Video in the Ella Fontanals-Cisneros Collection
CIFO Art Space, Miami │ November 30, 2005 - February 3, 2006
Curated by Michael Rush.
As video art has matured from its earliest, performance-based roots, artists have embraced an idea-driven process that today is more abstract and poetic. As if melding the non-narrative energy of James Joyce with Marcel Duchamp's utter openness to anything being the potential substance of art, contemporary media artists—those with an elegant idea supported by firm technique—are creating new filmic experiences, experiences that differ essentially from movies and television. Like many artists whose works are based on the same contemporary conceptual foundations, these artists are often somewhat abstruse in their work, more suggestive than concrete: in a sense, more abstract. Their work is perhaps best understood as "indeterminate": that is, possessing a certain mystery that is not bound by particulars, whether of place or of personality. The video art gathered in the Ella Fontanals Cisneros media collection (a collection still in its nascent stages) represents this sensibility: an artful, even dramatic, involvement in the human condition-but expressed obliquely, which, oddly enough, often makes the work more universal.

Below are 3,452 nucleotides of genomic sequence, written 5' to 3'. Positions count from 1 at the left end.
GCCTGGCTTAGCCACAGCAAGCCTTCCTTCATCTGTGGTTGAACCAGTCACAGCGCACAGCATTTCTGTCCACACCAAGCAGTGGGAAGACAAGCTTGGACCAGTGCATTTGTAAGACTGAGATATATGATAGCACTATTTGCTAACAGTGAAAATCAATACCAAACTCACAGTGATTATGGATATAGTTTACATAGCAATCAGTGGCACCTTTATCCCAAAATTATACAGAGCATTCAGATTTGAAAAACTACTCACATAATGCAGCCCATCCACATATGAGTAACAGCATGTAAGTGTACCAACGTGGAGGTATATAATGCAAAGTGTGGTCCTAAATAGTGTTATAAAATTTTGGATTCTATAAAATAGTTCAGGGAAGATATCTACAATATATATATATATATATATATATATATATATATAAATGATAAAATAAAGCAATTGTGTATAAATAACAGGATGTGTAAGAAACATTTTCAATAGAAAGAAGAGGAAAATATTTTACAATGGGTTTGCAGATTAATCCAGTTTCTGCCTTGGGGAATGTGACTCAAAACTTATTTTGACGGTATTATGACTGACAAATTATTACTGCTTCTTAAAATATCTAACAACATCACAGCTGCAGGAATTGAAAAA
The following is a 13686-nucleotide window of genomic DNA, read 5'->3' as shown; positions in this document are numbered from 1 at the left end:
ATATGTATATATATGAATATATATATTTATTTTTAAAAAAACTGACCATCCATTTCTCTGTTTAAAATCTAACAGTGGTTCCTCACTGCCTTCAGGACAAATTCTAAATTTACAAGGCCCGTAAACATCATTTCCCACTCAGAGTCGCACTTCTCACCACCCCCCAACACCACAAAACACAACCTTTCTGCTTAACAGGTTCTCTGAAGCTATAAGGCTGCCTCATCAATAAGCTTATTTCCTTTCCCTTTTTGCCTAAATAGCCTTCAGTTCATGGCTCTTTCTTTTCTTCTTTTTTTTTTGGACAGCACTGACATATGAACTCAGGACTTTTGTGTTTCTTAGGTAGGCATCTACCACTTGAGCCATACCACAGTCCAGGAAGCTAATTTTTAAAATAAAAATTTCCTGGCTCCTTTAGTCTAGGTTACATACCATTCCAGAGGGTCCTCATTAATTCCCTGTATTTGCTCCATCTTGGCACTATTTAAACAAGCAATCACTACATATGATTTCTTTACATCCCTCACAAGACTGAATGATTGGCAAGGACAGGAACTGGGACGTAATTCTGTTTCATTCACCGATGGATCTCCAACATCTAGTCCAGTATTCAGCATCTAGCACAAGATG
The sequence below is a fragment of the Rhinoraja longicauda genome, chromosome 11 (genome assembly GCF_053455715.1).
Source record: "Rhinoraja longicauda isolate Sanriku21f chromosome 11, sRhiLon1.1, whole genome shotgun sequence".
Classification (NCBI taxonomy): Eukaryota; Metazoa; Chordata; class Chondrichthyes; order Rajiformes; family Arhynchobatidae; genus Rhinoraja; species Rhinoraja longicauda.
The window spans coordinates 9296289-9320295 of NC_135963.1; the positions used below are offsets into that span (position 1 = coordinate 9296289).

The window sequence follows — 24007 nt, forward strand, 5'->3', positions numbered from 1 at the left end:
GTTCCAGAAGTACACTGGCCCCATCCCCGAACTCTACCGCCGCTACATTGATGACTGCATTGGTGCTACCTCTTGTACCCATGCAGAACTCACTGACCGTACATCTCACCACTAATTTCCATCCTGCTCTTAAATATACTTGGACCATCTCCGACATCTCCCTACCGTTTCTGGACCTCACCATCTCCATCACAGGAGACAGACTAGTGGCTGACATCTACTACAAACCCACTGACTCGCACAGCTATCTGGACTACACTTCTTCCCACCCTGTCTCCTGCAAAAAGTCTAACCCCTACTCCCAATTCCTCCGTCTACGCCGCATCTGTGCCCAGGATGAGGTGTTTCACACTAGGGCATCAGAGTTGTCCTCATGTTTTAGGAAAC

From the performance works of Ana Mendieta and Marina Abramovic to the multi-screen installations of Julian Rosefeldt and Kutlug Ataman, Indeterminate States offers an intimate exposure to major video artists and those newly emerging on the international scene. Several of these artists are fulfilling the promise offered by Andy Warhol in the 1960s of creating a new filmic art. I say "filmic" because, to these artists, traditional cinematic ingredients--such as richly textured images and multiple shots contributing to an overall consuming visual experience, attainable now through affordable digital technology--are central to this work. In their installations, tradition meets the conceptual, non-narrative poetics of contemporary media art.